Will lawyers going forward now advise their clients:
After you have been terminated … on your last day at work … before you are replaced (by the new employee) ... send an e-mail to yourself stating: “I did everything by the book.”
That is sure to work. 100%!

Also, do not mark the e-mail—“drafted on the advice of counsel”—even though you drafted it on the advice of counsel, and even though everyone knows I gave you this advice.

That is sure to work. 100%!


Seth Barrett Tillman, Lawyers Giving Effective Legal Advice?, New Reform Club (May 22, 2020, 4:12 AM), <>; 

Thursday, May 21, 2020

General Flynn & Amici in the Federal Courts

General Flynn sought mandamus relief before the United States Court of Appeals for the DC Circuit. DC Circuit rules speak to mandamus procedures. Specifically, Rule 21(b)(4) states:
So what is the upshot? The mandamus applicant (ie, Flynn) is asking the court of appeals to stop Judge Sullivan (ie, the trial court judge) from appointing an amicus. Flynn’s position is that Judge Sullivan lacks the authority to appoint an amicus in his criminal proceeding—a position that Judge Sullivan apparently adhered to in earlier stages in this very case. Unlike the trial court, the court of appeals, under its appellate rules, has the express power to appoint amici (even in a criminal matter). The amici before the court of appeals may very well opine that the trial court erred in appointing an amicus.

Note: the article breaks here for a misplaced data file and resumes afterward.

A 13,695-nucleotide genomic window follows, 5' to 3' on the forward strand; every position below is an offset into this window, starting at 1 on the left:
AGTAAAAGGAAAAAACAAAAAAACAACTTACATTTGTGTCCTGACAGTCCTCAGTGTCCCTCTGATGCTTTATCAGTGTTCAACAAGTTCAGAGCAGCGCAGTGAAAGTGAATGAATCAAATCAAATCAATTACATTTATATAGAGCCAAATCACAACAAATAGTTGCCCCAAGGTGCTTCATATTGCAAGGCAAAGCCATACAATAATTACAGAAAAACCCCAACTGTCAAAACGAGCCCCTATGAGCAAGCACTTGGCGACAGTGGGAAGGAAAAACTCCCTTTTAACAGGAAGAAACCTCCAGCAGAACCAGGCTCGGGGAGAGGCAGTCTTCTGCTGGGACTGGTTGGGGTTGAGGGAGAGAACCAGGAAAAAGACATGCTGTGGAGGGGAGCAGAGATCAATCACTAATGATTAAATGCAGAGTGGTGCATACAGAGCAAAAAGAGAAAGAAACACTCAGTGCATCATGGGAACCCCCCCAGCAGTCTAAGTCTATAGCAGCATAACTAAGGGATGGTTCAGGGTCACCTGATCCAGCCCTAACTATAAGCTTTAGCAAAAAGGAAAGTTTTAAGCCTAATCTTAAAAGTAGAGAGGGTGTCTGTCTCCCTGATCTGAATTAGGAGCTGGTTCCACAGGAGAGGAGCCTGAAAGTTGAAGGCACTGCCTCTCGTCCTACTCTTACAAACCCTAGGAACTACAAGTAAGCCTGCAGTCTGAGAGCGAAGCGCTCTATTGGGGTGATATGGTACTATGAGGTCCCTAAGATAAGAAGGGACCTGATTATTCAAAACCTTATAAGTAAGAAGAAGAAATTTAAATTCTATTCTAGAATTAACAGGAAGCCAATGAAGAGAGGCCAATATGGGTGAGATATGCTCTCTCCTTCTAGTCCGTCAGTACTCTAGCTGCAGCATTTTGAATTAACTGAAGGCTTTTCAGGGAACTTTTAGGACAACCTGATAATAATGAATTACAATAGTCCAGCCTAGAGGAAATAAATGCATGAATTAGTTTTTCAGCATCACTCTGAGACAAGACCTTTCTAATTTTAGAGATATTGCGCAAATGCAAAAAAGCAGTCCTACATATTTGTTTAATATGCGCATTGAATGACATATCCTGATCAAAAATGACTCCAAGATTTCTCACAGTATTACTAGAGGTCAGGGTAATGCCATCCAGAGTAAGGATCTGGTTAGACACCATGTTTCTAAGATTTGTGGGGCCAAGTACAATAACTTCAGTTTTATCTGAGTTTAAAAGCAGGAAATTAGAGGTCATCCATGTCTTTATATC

I suspect that this will not end well for the reputation of the federal courts.

Currently, the country waits for the court of appeals to issue a briefing schedule order.


Seth Barrett Tillman, General Flynn & Amici in the Federal Courts, New Reform Club (May 21, 2020, 7:48 AM), <>;

Tuesday, May 19, 2020

Letter to the Editor at National Review Online, When Does the President “Abuse” the Pardon Power?

Seth Barrett Tillman, Lecturer
Maynooth University Department of Law
May 19, 2020

National Review Online: The Corner
Letter to the Editor

RE:    Andrew C. McCarthy, An Answer for Ramesh, National Review: The Corner (May 19, 2020, 11:51 AM), <>.

Andrew McCarthy wrote:
If Senator Romney were to say, ‘A president cannot pardon all of his cronies who are suspected of crimes,’ he’d be wrong. If [Romney] were instead to say, ‘A president who pardons all such cronies grossly abuses his powers, and that Congress should block him until he desists and impeach him if he doesn’t,’ that’s a perfectly reasonable argument—and if the president suffers politically as a result, that’s what’s supposed to happen.